Comparative life histories and stock assessments of rockcods (family Serranidae) from the east coast of South Africa.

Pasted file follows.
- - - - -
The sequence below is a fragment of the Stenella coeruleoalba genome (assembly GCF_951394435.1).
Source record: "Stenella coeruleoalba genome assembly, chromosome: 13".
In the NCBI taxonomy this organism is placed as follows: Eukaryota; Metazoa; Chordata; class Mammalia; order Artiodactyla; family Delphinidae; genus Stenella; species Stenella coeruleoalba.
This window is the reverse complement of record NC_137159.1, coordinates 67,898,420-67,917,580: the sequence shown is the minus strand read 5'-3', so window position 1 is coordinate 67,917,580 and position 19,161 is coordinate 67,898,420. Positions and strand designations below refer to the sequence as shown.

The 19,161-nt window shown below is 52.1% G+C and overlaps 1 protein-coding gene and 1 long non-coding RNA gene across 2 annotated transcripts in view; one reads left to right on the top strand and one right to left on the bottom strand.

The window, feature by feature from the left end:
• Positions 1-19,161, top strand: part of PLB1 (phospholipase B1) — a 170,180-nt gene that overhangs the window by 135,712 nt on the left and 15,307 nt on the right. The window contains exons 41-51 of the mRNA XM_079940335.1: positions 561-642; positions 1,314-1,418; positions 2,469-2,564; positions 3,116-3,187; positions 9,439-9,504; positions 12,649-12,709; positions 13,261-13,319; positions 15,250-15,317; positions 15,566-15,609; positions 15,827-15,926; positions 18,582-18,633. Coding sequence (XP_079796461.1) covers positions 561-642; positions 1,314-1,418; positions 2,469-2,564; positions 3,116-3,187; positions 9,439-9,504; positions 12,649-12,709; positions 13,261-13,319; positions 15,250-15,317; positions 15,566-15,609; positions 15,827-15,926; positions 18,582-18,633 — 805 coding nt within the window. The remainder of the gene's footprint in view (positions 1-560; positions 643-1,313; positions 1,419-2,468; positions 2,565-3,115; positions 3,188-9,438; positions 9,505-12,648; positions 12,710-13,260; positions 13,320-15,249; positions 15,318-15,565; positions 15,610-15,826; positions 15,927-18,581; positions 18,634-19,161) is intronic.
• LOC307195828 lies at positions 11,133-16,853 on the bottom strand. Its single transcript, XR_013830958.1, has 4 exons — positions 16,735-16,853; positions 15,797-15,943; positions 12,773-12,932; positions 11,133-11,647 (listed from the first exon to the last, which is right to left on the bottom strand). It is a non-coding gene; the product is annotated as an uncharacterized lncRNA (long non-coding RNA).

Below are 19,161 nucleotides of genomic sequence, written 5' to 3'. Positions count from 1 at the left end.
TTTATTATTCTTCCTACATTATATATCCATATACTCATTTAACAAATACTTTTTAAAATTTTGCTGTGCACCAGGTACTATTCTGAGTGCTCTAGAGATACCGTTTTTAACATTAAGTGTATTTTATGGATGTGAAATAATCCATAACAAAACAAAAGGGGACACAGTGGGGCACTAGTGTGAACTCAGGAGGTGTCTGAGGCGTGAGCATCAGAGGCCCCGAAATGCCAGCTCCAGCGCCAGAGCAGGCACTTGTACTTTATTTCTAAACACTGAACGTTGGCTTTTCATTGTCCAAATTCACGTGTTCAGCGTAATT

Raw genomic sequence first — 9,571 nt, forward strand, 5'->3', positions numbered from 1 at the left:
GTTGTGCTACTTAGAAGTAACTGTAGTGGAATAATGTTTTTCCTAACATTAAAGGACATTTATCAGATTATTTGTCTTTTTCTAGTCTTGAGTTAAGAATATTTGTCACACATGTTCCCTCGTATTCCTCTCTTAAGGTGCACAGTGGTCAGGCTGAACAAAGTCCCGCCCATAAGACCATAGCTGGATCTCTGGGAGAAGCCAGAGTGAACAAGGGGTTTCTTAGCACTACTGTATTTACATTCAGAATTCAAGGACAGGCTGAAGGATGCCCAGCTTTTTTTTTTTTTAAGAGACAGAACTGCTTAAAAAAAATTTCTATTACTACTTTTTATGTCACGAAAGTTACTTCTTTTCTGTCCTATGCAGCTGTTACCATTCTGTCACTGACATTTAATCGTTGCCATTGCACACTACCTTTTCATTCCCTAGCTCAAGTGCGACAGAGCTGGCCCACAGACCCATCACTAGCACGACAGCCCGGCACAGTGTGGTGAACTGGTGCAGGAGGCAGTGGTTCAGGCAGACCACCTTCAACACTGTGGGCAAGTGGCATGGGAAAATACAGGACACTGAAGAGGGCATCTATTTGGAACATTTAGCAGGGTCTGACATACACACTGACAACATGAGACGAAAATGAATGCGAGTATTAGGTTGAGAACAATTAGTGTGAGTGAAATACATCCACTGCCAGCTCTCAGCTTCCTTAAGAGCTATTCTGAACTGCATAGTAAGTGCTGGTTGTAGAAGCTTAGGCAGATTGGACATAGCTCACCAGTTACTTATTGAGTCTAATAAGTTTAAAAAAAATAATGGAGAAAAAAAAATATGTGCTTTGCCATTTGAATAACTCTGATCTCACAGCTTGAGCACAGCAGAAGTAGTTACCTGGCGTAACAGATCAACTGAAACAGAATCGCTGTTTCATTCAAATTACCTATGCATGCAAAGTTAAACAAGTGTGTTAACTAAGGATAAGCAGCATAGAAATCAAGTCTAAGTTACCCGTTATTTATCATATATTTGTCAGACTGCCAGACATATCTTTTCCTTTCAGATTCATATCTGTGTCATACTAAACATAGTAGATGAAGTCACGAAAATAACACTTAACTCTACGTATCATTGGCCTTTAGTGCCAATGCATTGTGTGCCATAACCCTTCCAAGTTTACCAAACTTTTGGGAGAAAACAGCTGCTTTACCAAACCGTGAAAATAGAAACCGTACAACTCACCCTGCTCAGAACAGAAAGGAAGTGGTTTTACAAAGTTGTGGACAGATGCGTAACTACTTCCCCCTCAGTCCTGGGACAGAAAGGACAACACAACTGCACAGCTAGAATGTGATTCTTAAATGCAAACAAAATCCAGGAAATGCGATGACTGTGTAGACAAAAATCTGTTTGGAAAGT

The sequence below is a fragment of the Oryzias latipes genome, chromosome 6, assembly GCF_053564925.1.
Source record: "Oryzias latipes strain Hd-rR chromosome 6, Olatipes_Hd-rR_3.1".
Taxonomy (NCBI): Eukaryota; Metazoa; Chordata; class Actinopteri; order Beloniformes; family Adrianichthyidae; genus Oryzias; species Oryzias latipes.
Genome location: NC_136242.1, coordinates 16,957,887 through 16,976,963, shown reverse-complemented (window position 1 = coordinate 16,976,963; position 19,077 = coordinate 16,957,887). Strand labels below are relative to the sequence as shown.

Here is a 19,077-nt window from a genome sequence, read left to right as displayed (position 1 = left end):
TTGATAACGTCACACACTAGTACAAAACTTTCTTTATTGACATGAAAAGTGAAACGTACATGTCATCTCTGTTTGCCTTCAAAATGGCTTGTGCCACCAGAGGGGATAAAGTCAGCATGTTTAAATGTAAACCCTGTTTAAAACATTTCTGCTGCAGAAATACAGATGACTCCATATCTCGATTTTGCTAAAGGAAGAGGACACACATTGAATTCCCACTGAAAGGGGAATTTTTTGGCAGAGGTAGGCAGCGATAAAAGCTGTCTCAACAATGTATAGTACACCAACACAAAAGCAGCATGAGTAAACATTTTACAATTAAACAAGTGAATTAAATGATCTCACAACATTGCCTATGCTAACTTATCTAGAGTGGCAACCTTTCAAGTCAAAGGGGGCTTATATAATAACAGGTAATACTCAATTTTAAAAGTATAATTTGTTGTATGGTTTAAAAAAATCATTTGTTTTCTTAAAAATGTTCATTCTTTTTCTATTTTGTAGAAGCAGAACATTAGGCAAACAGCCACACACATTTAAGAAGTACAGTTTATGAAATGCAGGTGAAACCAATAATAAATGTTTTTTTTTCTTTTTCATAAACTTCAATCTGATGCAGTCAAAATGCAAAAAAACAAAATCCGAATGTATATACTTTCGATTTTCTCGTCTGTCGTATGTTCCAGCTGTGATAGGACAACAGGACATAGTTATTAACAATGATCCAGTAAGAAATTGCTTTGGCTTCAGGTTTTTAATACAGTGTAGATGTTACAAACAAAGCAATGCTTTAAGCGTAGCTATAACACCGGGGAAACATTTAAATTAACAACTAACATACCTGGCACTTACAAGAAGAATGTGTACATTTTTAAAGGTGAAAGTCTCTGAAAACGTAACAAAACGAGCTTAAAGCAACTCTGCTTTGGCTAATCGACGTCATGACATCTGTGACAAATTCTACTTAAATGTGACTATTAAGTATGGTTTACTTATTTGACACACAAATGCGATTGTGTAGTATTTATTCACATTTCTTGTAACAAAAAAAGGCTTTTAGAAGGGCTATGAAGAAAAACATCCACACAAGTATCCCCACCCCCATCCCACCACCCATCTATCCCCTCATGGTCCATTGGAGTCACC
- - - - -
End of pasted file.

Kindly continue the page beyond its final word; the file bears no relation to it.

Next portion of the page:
The family Serranidae is a diverse group of fishes, of which the genus Epinephelus (rockcods or groupers) is the largest. Serranids are commonly caught in reef fisheries in tropical and warm-temperate latitudes, and are targeted because of their tasty flesh and high value. In South Africa, epinepheline serranids mainly occur in hook and line fisheries in the province of KwaZulu-Natal. Mostserranids are caught by the boat-based (skiboat) fishery, and the commonestspecies are the endemic catface rockcod (Epinephelus andersoni), thehalfmoon rockcod (E. rivulatus), the yellowbelly rockcod (E. marginatus) and the endemic white-edge rockcod (E. albomarginatus). Although serranids contribute about ten percent to catches by the commercial and recreational skiboat sectors in KwaZulu-Natal, representing an estimated total catch of around 200 mt per year, little is known about these fishes in South Africa. From the mid-1980s to the mid-1990s, the mean lengths of E. marginatus and E. albomarginatus in the region declined significantly. Over this period, lengths of E. andersoni remained the same, while those of E. rivulatus increased. Lengths of E. marginatus and E. albomarginatus from Mozambique, where fishing effort was low at the time of sampling, were significantly greater than in KwaZulu-Natal. Monthly biological data were mostly collected from commercial skiboat catches on the northern and southern coast of KwaZulu-Natal. Additional data for E. marginatus and E. albomarginatus were also collected irregularly from commercial catches made in Mozambique. Unless the fish had ripe ovaries, all gonads had to be sectioned to establish sex and stage. Histology revealed that all gonads had a female-like appearance, with lamellae and a central lumen. In E. andersoni, there was a complete overlap of male and female length frequencies, and their meanlengths were not significantly different. Some males and inactive bisexuals were both smaller and younger than the female size and age at first maturity. Together with the occurrence of mature bisexual fish (transitionals), these observations indicate that males are derived from immature or mature females, hence this species is a diandric protogynous hermaphrodite. The other three species exhibit typical signs of monandric protogynous hermaphroditism. Males and females had significantly different mean lengths, and age and length frequencies by sex werebimodal. Transitional individuals were recorded in E. rivulatus. E. andersoni and E. rivulatus matured at small sizes and early ages relative to E. marginatus and E. albomarginatus. Ripe ovaries were much larger than ripe testes in all four species. E. andersoni, E. marginatus and E. albomarginatus spawned in spring and summer, while E. rivulatus spawned in winter and spring. There were no indications of spawning in E. andersoni in the southern sampling region, and few ripe individuals of E. albomarginatus were encountered in KwaZulu-Natal samples. Size at maturity of this species was much smaller in Mozambique samples. Large, reproductively inactive individuals of E. andersoni were frequently observed in the spawning season. The lack of reproductive activity of E. andersoni and E. albomarginatus in KwaZulu-Natal may be because this area represents thesouthernmost limit of the distribution of these species. Ageing of the four species was undertaken using sectioned otoliths. Age validation was undertaken by a combination of tetracycline marking in captive fishes, and analysis of the marginal zone in otoliths. All four species are relatively long-lived, although estimates of maximum age may be under-estimated because of long-term harvesting. In all four species, fish from the southern sampling region were larger than fish from the northern region at the same age. Only in the case of E. rivulatus were these significant enough to warrant the fitting of two growth curves to the northern and southern populations. Males in all four species tended to be larger than females at the same age, suggesting that there may be a growth spurt following sex change, or that faster-growing females changed sex. A logistic growth curve was fitted to the age-length data for E. andersoni, while von Bertalanffy curves produced the best fit for the other species. Based on the rates at which L∞ attained in these four species, E. marginatus and E. albomarginatus are slow-growing species, while E. andersoni and, particularly, E. rivulatus arefaster growing. Rates of total mortality and natural mortality were estimated using length-converted catch curves and the Rikhter and Efanov equation, respectively. Stock assessments undertaken by yield per recruit and spawner biomass per recruit analyses indicate that E. andersoni in KwaZulu-Natal is currently optimally exploited, while E. rivulatus is lightly exploited. Both E. marginatus and E. albomarginatus are over-exploited. The potential problems in applying standard per recruit models to species with complex life histories are discussed. Support for the reduced stock status of the latter two species is provided by the observed changes in lengths of these species over a ten-year period, and their relatively small size in KwaZulu-Natal compared to the lightly-fished Mozambique populations. Local fishers in KwaZulu-Natal have also reported declines in sizes and reduced catches of these two species.The life history styles and other features of the four species are compared and discussed with reference to the resilience of these species to harvesting. Two of the species (E. marginatus and E. albomarginatus) are monandric protogynous hermaphrodites, which grow slowly, mature late and attain large sizes. E.andersoni and E. rivulatus grow faster, mature earlier and are smaller species. The normally deleterious effects of fishing on sex-changing species are not manifested in these two species, possibly because E. rivulatus is so small, that males are not selectively removed. In contrast, E. andersoni is a diandric protogynous hermaphrodite, and hence, does not rely on sex-change as a source of males. The current management methods for serranids in KwaZulu-Natal are presented, and suggestions for future approaches are discussed.